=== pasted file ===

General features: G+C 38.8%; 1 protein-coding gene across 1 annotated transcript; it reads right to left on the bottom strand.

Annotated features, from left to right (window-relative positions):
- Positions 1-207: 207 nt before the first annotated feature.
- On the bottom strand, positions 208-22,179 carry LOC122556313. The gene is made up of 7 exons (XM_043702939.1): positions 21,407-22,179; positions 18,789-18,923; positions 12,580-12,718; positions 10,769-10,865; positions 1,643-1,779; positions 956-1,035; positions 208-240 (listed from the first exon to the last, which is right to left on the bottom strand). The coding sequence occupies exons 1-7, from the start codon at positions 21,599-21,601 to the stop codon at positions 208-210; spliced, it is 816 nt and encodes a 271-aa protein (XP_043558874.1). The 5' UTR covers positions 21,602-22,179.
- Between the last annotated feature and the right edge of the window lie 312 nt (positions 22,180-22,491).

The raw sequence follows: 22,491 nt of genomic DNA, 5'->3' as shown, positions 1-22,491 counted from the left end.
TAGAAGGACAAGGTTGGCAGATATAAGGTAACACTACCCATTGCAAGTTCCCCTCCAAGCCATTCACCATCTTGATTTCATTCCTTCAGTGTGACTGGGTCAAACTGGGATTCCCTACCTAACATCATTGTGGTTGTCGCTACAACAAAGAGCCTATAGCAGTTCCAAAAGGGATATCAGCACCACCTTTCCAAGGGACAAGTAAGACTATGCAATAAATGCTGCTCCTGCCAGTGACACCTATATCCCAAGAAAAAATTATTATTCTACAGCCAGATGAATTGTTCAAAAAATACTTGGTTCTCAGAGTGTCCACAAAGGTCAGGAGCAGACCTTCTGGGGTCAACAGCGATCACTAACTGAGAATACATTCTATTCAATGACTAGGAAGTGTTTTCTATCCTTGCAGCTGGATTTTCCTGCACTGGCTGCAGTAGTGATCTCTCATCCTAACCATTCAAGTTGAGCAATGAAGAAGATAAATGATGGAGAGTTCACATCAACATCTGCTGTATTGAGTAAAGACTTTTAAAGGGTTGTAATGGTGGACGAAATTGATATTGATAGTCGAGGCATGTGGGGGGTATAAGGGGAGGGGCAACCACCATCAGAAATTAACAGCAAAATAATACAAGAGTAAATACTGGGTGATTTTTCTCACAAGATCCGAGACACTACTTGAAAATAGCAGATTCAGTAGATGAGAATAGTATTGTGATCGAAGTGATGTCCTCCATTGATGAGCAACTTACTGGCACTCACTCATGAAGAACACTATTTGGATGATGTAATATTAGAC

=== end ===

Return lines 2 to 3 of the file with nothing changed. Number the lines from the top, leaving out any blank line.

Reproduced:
Annotated features, from left to right (window-relative positions):
- Positions 1-207: 207 nt before the first annotated feature.